Cadillac man has trial end in hung jury regarding CSC offense

Kirk Allen Murray, 33, of Cadillac will likely have a second trial after a jury of his peers recently could not reach a verdict regarding one of the criminal sexual conduct offenses he was charged with.

CADILLAC — A 33-year-old Cadillac man will likely have a second trial after a jury of his peers could not reach a verdict regarding one of the criminal sexual conduct offenses he was charged with.

Kirk Allen Murray was found to be not guilty of a charge of first-degree CSC, personal injury, but that same jury could not reach a unanimous verdict on the second charge of third-degree CSC, force or coercion. As a result, that inability to reach consensus by the jury led to a hung jury on that charge.

A hung jury is a judicial jury that cannot agree upon a verdict after extended deliberation and is unable to reach the required unanimity or supermajority. Wexford County Clerk Alaina Nyman said the jury deliberated for nearly six hours and were brought into the courtroom twice during those deliberations. At which time, 28th Circuit Court Judge William Fagerman read instructions regarding a hung jury, Nyman said. Fagerman also offered ways the jury could reach a verdict, according to Nyman.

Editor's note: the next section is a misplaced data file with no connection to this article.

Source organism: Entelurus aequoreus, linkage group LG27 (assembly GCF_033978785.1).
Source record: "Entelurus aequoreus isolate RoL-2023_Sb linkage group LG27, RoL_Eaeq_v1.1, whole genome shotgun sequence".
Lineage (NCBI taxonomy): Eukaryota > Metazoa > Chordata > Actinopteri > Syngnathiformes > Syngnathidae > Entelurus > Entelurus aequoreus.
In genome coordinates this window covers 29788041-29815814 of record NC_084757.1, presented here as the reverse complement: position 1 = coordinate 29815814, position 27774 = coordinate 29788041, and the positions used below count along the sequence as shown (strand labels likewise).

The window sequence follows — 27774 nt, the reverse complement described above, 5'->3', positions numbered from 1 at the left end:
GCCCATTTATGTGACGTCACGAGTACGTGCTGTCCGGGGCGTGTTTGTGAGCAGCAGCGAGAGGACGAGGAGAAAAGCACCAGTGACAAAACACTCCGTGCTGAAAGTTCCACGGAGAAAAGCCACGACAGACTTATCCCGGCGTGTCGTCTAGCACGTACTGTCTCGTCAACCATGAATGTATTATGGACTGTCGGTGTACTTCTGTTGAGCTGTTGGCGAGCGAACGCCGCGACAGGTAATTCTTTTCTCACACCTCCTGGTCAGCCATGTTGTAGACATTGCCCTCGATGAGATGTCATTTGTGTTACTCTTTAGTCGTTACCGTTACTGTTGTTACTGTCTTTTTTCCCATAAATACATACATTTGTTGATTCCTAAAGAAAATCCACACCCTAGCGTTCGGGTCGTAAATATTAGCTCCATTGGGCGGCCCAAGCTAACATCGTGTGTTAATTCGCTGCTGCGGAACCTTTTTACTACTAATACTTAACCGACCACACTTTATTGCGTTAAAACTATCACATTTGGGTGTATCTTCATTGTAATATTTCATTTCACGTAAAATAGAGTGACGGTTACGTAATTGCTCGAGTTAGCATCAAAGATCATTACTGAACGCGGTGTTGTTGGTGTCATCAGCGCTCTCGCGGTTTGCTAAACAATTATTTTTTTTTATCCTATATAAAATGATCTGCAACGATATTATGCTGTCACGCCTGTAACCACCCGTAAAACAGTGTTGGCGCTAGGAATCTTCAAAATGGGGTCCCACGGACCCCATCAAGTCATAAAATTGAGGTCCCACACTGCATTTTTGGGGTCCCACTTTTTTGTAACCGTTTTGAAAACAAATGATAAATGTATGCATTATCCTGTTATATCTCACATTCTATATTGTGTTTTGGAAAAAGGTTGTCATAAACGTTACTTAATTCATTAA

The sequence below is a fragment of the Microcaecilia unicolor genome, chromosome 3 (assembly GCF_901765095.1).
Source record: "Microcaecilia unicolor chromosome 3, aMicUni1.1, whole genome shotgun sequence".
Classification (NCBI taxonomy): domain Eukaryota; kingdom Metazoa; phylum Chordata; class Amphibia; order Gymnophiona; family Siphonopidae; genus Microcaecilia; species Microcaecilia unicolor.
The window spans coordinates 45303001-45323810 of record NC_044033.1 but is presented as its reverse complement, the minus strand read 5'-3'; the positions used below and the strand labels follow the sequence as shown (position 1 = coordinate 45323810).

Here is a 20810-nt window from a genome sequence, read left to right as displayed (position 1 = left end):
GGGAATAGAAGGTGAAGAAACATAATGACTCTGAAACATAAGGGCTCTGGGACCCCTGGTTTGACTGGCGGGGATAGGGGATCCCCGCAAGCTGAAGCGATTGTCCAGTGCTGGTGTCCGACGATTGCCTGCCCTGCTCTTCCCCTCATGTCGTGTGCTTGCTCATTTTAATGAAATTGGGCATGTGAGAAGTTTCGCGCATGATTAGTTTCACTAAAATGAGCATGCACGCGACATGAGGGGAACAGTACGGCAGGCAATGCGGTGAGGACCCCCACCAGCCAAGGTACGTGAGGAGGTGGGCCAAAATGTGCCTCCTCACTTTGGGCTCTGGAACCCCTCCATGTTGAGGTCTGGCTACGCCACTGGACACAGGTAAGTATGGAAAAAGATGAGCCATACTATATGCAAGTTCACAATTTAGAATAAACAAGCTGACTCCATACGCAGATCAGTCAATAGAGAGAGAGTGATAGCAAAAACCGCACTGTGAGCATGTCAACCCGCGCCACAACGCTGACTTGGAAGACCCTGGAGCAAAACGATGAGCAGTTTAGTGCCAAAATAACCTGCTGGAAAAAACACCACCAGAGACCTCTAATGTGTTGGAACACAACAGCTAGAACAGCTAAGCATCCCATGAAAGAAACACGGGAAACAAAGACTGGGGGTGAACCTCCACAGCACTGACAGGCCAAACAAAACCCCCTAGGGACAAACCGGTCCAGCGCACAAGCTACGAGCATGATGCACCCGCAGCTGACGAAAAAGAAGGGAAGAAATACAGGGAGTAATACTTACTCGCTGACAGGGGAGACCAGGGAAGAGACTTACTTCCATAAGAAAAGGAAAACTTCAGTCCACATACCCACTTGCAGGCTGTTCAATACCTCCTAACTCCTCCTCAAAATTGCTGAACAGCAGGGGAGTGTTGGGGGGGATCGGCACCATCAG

Although the jury ultimately could not reach a verdict on the third-degree CSC offense, Nyman said he is already scheduled for another final pretrial on the charge and if needed a second trial.

Wexford County Prosecutor Jason Elmore said he could not comment on the case or the hung jury as Murray is facing a charge related to that case as well as one other case.

In the other case, Murray was charged with first-degree CSC, a person under 13, defendant 17 years of age or older, and second degree CSC, a person under 13, defendant 17 years of age or older, for his connection with incidents occurring on or between the dates of June 1-Oct. 1, 2018 in Cadillac.

If convicted, Murray faces up to life in prison on the first-degree CSC charge.

The charges are merely accusations and not evidence of guilt. Murray is presumed innocent unless and until proven guilty in a court of law. The prosecution has the burden of proving guilt beyond a reasonable doubt.

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